How Trump's close-call diplomacy with Rouhani ended into ban on Iranian officials from US: report

TEHRAN, Sep. 30 (MNA) – In her article published in The New Yorker on September 30, Robin Wright put forward 'Trump’s close-call diplomacy with Iran’s President' during the recent UNGA in New York.

As she wrote, "Macron intended to set up a three-way telephone conversation with Rouhani and President Trump. A team of technicians arrived to set up a secure line, in a meeting room on Rouhani’s floor, for the call at 9:30 p.m."

"Earlier in the day, Macron, alongside the British Prime Minister, Boris Johnson, had urged Rouhani to talk with Trump. Macron’s mission in New York was to secure a verbal agreement from Trump and Rouhani on a four-point plan to jump-start diplomacy—and to avoid another Middle East war," she added.

"Macron hoped that the telephone conversation would lay the groundwork for the first meeting between an American President and an Iranian President since Tehran’s 1979 revolution."

As she continued, Trump has repeatedly signalled an interest in meeting Iranian leaders. During the previous two UN General Assembly meetings, in 2017 and 2018, he has conveyed secret messages, through the French, asking to meet Rouhani. In July, Senator Rand Paul, the Kentucky Republican and Trump golf partner, hand-carried an invitation to Iran’s Foreign Minister, Mohammad Javad Zarif, to visit the White House—that very week. In late August, during the G-7 summit in Biarritz, Trump asked Macron to set up a meeting with Zarif, who was holding talks nearby with French officials. At the UN last week, Trump expressed his interest to reporters. “They’re here, we’re here, but we have not agreed to that yet,” he said. “But they would like to negotiate. And it would certainly make sense.”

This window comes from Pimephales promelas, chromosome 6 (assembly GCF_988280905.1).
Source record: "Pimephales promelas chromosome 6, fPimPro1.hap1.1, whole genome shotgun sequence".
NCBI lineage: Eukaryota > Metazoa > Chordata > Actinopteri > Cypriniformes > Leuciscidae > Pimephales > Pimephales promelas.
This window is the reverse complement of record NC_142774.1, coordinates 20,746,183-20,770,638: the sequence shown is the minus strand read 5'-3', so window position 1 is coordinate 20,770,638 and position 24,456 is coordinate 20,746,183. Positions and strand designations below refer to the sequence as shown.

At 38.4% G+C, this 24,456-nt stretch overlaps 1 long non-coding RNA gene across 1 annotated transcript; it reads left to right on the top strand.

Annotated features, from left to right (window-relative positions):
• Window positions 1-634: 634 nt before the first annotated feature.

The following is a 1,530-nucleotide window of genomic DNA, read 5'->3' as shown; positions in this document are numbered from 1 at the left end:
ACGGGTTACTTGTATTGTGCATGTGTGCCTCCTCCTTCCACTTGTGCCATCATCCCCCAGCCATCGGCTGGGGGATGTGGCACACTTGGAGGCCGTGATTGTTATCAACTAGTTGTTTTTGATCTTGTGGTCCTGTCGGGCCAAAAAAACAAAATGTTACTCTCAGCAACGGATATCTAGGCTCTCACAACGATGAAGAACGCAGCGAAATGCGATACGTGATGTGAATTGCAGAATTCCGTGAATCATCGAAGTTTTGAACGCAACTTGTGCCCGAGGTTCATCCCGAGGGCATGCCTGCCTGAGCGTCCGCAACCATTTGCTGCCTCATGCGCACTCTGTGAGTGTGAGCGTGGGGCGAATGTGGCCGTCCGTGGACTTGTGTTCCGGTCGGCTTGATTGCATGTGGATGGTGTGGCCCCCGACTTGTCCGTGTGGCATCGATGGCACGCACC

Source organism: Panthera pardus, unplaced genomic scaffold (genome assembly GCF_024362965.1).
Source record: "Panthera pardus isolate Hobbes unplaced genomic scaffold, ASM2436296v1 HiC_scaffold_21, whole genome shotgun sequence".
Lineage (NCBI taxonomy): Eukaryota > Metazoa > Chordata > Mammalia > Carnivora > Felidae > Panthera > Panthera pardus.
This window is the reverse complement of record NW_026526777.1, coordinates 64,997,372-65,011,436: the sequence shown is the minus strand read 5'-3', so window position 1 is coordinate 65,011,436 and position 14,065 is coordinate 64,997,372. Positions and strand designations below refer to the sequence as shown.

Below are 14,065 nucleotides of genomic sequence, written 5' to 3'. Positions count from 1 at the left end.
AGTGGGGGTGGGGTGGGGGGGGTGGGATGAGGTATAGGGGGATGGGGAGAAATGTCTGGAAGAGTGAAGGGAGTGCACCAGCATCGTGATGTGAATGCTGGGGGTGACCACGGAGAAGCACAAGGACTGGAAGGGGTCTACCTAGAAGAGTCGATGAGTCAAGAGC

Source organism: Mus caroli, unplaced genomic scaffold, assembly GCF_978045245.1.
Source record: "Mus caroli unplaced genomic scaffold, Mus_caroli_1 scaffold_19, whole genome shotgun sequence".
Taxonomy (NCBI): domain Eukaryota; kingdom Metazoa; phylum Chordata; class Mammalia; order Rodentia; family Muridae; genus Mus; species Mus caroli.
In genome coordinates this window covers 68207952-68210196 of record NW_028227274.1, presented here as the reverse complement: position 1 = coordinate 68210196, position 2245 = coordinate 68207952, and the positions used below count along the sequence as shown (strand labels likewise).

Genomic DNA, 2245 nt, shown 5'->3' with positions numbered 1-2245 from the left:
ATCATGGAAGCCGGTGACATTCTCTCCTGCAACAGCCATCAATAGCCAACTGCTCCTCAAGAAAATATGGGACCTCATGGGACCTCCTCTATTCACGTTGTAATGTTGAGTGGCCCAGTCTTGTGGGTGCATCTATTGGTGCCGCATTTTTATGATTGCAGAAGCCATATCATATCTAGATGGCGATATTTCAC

"The Iranians, however, don’t trust Trump," she wrote.

"Four days before Trump arrived in New York, the Administration added another layer of sanctions, this time on Iran’s Central Bank. This year, the Trump Administration has imposed at least sixteen new rounds of sanctions on Iran, beyond those reimposed last year," Wright described. 

"After every Trump overture, Rouhani and Zarif have responded that the United States must first publicly promise to lift sanctions." 

"Trump’s speech to the UN last week didn’t foster trust, either."

By the end of Tuesday, Rouhani was in no mood to believe that Trump would take the first step and promise to lift sanctions. When Macron showed up, Rouhani had already retreated to his bedroom. “This was just a game to get us to a meeting without any assurances that Trump would deliver,” Zarif later told Wright.

The call to Trump’s line came through at nine-thirty, according to sources familiar with events that evening. Macron took the call. But Rouhani never emerged from his room. “As we have been doing for several months, we worked in New York to get Iran to make new commitments and for the US, in exchange, to ease sanctions,” a French diplomat told Wright. “We made technical arrangements in the event that a telephone call could take place. That call did not take place.” The next day, Trump banned Iranian officials and their families from the United States.


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